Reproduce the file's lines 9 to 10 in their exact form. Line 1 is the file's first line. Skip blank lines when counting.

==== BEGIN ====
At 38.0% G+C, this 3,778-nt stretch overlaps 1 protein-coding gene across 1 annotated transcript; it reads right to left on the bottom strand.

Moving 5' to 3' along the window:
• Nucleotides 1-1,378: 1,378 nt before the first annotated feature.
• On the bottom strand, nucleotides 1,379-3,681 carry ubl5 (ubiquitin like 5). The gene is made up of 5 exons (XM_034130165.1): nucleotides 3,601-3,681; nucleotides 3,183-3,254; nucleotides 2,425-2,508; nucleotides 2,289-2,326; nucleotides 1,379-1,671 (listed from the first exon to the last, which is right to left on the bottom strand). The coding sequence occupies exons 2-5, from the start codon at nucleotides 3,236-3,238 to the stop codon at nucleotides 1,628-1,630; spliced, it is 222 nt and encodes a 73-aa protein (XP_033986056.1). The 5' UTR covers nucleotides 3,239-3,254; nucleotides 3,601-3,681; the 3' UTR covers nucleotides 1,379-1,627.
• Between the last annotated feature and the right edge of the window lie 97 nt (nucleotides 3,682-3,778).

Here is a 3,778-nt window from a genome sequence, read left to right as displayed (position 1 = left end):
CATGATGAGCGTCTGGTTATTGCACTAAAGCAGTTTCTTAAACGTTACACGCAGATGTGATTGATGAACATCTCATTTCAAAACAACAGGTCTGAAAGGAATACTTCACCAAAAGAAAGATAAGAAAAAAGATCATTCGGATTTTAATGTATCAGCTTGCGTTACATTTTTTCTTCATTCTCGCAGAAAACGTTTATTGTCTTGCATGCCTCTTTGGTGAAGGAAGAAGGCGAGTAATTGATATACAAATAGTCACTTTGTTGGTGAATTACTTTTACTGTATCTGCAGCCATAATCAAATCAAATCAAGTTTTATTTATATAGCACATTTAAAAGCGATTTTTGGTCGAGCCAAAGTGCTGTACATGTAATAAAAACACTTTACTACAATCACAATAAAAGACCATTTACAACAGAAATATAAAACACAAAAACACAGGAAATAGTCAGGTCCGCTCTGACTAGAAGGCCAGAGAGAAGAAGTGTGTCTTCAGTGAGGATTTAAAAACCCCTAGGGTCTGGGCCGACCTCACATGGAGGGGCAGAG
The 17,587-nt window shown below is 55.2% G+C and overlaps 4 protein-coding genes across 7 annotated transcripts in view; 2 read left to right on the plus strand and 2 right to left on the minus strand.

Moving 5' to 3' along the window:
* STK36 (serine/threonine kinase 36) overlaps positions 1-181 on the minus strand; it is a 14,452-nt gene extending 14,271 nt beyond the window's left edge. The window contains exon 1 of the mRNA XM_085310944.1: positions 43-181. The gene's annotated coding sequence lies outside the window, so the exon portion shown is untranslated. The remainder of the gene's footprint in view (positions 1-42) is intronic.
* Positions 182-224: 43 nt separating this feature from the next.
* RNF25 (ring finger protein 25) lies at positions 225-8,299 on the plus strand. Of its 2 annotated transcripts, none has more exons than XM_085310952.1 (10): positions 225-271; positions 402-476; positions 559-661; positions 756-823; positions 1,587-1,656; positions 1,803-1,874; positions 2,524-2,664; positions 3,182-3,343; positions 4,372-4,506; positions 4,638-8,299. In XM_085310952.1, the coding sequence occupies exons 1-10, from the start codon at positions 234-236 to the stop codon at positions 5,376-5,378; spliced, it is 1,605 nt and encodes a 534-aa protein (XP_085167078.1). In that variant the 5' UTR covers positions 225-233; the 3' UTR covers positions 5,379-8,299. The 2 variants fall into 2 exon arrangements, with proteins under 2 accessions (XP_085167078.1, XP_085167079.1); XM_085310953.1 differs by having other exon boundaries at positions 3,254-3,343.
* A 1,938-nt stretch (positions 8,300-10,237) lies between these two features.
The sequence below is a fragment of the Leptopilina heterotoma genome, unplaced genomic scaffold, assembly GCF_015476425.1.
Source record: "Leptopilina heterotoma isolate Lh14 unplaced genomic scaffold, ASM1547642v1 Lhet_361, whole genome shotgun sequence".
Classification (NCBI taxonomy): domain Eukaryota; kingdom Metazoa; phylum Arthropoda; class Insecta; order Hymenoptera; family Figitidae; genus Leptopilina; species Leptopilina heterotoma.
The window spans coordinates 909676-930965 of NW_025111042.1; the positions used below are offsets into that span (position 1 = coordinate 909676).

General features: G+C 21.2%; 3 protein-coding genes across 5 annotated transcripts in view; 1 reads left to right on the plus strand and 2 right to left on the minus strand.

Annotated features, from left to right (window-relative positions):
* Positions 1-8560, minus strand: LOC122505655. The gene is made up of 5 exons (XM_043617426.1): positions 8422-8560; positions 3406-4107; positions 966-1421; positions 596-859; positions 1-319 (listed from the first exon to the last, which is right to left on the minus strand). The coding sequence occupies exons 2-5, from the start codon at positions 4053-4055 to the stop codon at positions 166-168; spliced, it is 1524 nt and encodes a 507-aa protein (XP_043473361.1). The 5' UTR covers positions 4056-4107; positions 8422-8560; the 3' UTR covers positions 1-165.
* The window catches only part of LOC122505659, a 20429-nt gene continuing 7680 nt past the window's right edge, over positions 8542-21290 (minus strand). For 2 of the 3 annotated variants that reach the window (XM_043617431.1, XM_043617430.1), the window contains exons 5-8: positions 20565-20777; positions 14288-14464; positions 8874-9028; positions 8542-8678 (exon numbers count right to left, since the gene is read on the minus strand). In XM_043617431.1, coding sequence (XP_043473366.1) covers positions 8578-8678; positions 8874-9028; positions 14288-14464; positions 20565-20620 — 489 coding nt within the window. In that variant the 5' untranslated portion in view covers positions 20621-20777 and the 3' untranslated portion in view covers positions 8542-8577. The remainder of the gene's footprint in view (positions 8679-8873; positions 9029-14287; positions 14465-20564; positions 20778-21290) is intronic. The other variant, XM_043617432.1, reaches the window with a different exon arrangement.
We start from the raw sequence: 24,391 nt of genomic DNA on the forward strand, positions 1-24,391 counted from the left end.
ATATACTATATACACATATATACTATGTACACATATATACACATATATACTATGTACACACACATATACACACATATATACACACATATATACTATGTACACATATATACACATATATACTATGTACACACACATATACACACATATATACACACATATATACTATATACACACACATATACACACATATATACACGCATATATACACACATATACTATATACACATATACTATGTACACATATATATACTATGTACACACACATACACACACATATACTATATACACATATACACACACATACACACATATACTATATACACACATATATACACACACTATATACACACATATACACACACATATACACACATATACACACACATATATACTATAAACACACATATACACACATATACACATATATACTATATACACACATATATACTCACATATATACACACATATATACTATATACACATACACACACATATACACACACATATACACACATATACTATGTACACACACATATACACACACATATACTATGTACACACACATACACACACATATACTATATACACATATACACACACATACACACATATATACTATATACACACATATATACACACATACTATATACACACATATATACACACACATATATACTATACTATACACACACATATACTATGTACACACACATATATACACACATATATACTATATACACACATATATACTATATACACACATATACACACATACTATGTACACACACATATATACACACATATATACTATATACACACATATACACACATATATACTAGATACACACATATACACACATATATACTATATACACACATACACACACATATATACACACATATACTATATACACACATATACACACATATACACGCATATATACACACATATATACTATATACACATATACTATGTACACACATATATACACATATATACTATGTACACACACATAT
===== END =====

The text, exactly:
Moving 5' to 3' along the window:
* STK36 (serine/threonine kinase 36) overlaps positions 1-181 on the minus strand; it is a 14,452-nt gene extending 14,271 nt beyond the window's left edge. The window contains exon 1 of the mRNA XM_085310944.1: positions 43-181. The gene's annotated coding sequence lies outside the window, so the exon portion shown is untranslated. The remainder of the gene's footprint in view (positions 1-42) is intronic.